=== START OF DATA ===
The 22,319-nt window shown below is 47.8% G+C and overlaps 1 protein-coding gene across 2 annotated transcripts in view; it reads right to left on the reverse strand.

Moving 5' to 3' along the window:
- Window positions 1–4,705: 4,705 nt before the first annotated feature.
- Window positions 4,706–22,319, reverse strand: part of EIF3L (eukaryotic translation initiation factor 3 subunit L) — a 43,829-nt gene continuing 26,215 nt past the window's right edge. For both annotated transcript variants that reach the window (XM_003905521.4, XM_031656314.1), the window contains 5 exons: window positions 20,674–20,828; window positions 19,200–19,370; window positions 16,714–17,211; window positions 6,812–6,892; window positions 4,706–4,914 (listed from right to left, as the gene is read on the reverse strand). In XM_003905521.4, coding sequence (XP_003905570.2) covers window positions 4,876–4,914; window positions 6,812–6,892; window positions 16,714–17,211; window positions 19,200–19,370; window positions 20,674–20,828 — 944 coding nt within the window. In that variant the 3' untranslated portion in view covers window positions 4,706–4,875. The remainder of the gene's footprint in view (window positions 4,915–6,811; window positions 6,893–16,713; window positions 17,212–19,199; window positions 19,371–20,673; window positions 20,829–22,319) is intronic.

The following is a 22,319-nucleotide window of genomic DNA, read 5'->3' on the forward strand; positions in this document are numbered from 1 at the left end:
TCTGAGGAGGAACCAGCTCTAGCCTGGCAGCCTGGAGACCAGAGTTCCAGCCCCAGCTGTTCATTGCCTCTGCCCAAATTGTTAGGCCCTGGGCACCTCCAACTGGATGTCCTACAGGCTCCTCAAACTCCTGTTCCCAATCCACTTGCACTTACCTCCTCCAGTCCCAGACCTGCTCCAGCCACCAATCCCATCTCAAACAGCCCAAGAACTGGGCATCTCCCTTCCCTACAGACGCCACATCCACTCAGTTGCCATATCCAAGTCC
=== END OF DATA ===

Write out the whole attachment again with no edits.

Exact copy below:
The 22,319-nt window shown below is 47.8% G+C and overlaps 1 protein-coding gene across 2 annotated transcripts in view; it reads right to left on the reverse strand.

Moving 5' to 3' along the window:
- Window positions 1–4,705: 4,705 nt before the first annotated feature.
- Window positions 4,706–22,319, reverse strand: part of EIF3L (eukaryotic translation initiation factor 3 subunit L) — a 43,829-nt gene continuing 26,215 nt past the window's right edge. For both annotated transcript variants that reach the window (XM_003905521.4, XM_031656314.1), the window contains 5 exons: window positions 20,674–20,828; window positions 19,200–19,370; window positions 16,714–17,211; window positions 6,812–6,892; window positions 4,706–4,914 (listed from right to left, as the gene is read on the reverse strand). In XM_003905521.4, coding sequence (XP_003905570.2) covers window positions 4,876–4,914; window positions 6,812–6,892; window positions 16,714–17,211; window positions 19,200–19,370; window positions 20,674–20,828 — 944 coding nt within the window. In that variant the 3' untranslated portion in view covers window positions 4,706–4,875. The remainder of the gene's footprint in view (window positions 4,915–6,811; window positions 6,893–16,713; window positions 17,212–19,199; window positions 19,371–20,673; window positions 20,829–22,319) is intronic.

The following is a 22,319-nucleotide window of genomic DNA, read 5'->3' on the forward strand; positions in this document are numbered from 1 at the left end:
TCTGAGGAGGAACCAGCTCTAGCCTGGCAGCCTGGAGACCAGAGTTCCAGCCCCAGCTGTTCATTGCCTCTGCCCAAATTGTTAGGCCCTGGGCACCTCCAACTGGATGTCCTACAGGCTCCTCAAACTCCTGTTCCCAATCCACTTGCACTTACCTCCTCCAGTCCCAGACCTGCTCCAGCCACCAATCCCATCTCAAACAGCCCAAGAACTGGGCATCTCCCTTCCCTACAGACGCCACATCCACTCAGTTGCCATATCCAAGTCC